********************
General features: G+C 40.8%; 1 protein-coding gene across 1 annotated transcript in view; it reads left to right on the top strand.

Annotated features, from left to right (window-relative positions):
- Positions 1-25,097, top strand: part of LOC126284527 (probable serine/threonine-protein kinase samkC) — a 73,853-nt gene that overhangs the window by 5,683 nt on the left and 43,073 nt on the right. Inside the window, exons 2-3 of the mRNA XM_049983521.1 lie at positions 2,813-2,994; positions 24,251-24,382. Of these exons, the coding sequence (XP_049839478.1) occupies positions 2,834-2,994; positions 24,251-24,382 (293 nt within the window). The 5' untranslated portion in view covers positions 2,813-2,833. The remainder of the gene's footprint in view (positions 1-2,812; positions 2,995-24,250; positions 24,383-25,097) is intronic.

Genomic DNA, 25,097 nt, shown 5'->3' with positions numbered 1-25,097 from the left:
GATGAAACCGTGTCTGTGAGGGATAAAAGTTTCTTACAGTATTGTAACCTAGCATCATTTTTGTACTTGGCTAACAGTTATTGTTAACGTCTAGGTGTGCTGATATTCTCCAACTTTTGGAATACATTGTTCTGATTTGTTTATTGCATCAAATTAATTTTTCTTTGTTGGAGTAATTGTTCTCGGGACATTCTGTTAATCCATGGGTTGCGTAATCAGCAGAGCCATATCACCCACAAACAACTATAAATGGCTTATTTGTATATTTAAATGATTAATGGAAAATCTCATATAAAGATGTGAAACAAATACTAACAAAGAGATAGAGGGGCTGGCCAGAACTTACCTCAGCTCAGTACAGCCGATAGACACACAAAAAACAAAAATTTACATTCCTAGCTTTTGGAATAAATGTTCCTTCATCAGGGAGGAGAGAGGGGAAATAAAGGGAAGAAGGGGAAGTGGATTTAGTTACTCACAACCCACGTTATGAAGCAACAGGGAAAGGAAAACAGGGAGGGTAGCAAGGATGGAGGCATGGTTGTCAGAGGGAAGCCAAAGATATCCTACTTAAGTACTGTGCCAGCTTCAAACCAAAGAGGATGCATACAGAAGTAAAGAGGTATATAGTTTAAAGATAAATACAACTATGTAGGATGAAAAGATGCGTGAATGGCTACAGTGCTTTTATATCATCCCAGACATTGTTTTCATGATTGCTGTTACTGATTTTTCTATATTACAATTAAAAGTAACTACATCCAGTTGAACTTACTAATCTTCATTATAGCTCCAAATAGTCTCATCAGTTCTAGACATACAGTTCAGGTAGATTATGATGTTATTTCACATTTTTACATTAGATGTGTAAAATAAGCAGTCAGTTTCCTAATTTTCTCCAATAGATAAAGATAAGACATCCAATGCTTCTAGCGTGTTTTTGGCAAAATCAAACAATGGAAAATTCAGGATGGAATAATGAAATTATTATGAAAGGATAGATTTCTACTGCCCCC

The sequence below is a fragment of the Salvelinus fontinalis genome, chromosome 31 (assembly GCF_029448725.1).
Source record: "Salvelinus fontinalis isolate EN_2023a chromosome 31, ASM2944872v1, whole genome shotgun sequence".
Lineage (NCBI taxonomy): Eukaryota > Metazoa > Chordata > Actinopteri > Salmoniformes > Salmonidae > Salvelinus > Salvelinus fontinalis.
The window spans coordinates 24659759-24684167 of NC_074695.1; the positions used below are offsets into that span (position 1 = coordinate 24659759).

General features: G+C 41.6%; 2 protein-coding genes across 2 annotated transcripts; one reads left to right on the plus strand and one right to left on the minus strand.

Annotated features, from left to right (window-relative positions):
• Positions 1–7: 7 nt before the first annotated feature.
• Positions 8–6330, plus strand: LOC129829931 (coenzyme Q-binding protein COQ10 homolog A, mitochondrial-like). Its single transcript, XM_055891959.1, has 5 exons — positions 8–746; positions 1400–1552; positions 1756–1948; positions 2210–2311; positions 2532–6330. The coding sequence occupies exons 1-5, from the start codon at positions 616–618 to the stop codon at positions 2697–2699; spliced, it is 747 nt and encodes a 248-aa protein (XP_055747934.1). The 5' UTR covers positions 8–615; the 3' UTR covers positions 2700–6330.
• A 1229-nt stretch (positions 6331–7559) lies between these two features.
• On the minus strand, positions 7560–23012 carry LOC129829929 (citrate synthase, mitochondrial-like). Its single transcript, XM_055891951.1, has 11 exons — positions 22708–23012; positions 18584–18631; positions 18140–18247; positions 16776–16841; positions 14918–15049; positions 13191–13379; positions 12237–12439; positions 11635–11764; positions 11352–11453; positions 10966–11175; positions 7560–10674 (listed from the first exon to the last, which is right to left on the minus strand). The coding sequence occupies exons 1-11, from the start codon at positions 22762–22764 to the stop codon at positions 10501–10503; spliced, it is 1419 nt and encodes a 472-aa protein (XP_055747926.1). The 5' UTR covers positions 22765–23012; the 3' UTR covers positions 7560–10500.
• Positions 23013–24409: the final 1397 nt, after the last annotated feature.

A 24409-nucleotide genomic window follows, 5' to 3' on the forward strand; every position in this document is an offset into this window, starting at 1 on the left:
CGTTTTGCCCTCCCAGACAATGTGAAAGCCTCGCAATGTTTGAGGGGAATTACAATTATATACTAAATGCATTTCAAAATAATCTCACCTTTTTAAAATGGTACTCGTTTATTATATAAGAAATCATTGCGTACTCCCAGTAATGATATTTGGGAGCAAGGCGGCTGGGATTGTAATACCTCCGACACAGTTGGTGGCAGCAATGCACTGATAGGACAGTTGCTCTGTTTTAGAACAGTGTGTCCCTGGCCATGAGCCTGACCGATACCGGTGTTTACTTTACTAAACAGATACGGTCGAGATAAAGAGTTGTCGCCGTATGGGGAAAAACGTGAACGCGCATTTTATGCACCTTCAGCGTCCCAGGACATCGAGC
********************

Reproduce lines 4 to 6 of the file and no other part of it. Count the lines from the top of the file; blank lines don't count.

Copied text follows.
Genomic DNA, 25,097 nt, shown 5'->3' with positions numbered 1-25,097 from the left:
GATGAAACCGTGTCTGTGAGGGATAAAAGTTTCTTACAGTATTGTAACCTAGCATCATTTTTGTACTTGGCTAACAGTTATTGTTAACGTCTAGGTGTGCTGATATTCTCCAACTTTTGGAATACATTGTTCTGATTTGTTTATTGCATCAAATTAATTTTTCTTTGTTGGAGTAATTGTTCTCGGGACATTCTGTTAATCCATGGGTTGCGTAATCAGCAGAGCCATATCACCCACAAACAACTATAAATGGCTTATTTGTATATTTAAATGATTAATGGAAAATCTCATATAAAGATGTGAAACAAATACTAACAAAGAGATAGAGGGGCTGGCCAGAACTTACCTCAGCTCAGTACAGCCGATAGACACACAAAAAACAAAAATTTACATTCCTAGCTTTTGGAATAAATGTTCCTTCATCAGGGAGGAGAGAGGGGAAATAAAGGGAAGAAGGGGAAGTGGATTTAGTTACTCACAACCCACGTTATGAAGCAACAGGGAAAGGAAAACAGGGAGGGTAGCAAGGATGGAGGCATGGTTGTCAGAGGGAAGCCAAAGATATCCTACTTAAGTACTGTGCCAGCTTCAAACCAAAGAGGATGCATACAGAAGTAAAGAGGTATATAGTTTAAAGATAAATACAACTATGTAGGATGAAAAGATGCGTGAATGGCTACAGTGCTTTTATATCATCCCAGACATTGTTTTCATGATTGCTGTTACTGATTTTTCTATATTACAATTAAAAGTAACTACATCCAGTTGAACTTACTAATCTTCATTATAGCTCCAAATAGTCTCATCAGTTCTAGACATACAGTTCAGGTAGATTATGATGTTATTTCACATTTTTACATTAGATGTGTAAAATAAGCAGTCAGTTTCCTAATTTTCTCCAATAGATAAAGATAAGACATCCAATGCTTCTAGCGTGTTTTTGGCAAAATCAAACAATGGAAAATTCAGGATGGAATAATGAAATTATTATGAAAGGATAGATTTCTACTGCCCCC

The sequence below is a fragment of the Salvelinus fontinalis genome, chromosome 31 (assembly GCF_029448725.1).